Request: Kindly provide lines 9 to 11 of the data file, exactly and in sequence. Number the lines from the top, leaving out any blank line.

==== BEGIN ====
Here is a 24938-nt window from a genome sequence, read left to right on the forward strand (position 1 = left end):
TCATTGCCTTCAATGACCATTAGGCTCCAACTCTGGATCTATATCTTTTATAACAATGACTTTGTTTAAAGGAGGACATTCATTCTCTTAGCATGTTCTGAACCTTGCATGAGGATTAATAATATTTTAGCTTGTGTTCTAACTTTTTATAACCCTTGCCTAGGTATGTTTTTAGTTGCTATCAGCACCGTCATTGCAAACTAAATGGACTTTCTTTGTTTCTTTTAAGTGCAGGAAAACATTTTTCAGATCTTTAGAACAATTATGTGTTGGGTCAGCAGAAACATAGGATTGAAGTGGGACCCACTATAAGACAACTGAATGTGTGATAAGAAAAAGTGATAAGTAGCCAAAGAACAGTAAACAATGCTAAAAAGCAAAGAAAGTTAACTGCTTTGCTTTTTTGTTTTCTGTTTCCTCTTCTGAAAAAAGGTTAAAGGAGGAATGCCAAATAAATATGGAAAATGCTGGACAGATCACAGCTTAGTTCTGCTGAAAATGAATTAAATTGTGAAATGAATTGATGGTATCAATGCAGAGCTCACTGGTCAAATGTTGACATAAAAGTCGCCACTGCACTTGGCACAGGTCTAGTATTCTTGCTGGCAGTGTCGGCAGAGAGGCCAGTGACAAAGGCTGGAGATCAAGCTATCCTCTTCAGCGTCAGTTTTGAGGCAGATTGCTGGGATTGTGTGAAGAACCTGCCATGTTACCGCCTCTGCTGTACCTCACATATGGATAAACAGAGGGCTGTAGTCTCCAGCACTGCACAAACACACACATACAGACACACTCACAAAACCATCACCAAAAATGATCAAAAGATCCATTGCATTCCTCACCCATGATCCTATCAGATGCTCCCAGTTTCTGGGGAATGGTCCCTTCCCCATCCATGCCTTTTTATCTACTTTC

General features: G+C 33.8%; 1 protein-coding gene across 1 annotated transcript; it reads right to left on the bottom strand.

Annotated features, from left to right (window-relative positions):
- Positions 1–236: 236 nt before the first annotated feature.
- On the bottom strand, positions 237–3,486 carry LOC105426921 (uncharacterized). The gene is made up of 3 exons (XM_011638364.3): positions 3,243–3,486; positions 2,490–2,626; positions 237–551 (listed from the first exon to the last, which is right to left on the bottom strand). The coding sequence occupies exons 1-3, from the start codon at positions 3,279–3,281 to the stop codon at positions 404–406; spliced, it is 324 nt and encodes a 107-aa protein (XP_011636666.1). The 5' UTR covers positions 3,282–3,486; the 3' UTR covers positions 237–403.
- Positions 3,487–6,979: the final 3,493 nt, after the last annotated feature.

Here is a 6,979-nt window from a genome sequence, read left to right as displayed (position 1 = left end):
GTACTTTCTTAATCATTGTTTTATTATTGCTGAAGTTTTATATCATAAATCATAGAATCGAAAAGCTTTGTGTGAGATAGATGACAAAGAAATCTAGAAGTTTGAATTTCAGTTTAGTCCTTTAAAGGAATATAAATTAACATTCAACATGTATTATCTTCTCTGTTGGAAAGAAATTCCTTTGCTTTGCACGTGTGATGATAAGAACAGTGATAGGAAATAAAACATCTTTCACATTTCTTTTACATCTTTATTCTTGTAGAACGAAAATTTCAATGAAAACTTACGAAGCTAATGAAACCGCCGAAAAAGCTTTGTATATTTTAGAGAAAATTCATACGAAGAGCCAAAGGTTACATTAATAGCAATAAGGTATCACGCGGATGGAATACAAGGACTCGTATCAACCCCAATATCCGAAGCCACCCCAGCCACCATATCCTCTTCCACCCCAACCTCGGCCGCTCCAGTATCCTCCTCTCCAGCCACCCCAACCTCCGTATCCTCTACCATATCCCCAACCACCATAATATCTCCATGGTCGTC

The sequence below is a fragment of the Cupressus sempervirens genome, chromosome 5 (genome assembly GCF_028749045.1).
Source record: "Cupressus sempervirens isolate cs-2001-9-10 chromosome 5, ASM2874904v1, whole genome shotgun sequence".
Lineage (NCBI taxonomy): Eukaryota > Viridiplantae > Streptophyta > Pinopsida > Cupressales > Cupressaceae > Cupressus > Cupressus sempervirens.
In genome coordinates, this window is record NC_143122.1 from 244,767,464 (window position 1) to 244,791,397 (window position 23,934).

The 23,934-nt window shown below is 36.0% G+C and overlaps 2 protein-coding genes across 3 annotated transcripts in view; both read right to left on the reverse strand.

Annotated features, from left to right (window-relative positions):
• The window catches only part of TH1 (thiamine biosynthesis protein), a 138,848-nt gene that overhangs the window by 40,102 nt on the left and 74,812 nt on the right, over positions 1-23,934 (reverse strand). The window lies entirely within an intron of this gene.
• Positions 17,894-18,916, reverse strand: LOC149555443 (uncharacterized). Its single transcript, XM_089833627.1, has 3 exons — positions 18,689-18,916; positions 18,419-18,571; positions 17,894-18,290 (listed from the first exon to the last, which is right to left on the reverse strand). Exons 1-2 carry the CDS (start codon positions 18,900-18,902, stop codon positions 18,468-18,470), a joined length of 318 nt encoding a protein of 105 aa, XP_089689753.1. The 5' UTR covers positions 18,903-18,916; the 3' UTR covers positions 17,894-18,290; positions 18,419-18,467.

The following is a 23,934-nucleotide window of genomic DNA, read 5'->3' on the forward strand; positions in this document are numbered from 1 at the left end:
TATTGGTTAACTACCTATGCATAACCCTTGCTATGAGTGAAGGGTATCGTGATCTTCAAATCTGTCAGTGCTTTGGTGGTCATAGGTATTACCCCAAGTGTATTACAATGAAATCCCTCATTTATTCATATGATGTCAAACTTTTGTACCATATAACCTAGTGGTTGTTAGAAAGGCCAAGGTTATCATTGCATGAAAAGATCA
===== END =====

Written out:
GTACTTTCTTAATCATTGTTTTATTATTGCTGAAGTTTTATATCATAAATCATAGAATCGAAAAGCTTTGTGTGAGATAGATGACAAAGAAATCTAGAAGTTTGAATTTCAGTTTAGTCCTTTAAAGGAATATAAATTAACATTCAACATGTATTATCTTCTCTGTTGGAAAGAAATTCCTTTGCTTTGCACGTGTGATGATAAGAACAGTGATAGGAAATAAAACATCTTTCACATTTCTTTTACATCTTTATTCTTGTAGAACGAAAATTTCAATGAAAACTTACGAAGCTAATGAAACCGCCGAAAAAGCTTTGTATATTTTAGAGAAAATTCATACGAAGAGCCAAAGGTTACATTAATAGCAATAAGGTATCACGCGGATGGAATACAAGGACTCGTATCAACCCCAATATCCGAAGCCACCCCAGCCACCATATCCTCTTCCACCCCAACCTCGGCCGCTCCAGTATCCTCCTCTCCAGCCACCCCAACCTCCGTATCCTCTACCATATCCCCAACCACCATAATATCTCCATGGTCGTC

The sequence below is a fragment of the Cupressus sempervirens genome, chromosome 5 (genome assembly GCF_028749045.1).
Source record: "Cupressus sempervirens isolate cs-2001-9-10 chromosome 5, ASM2874904v1, whole genome shotgun sequence".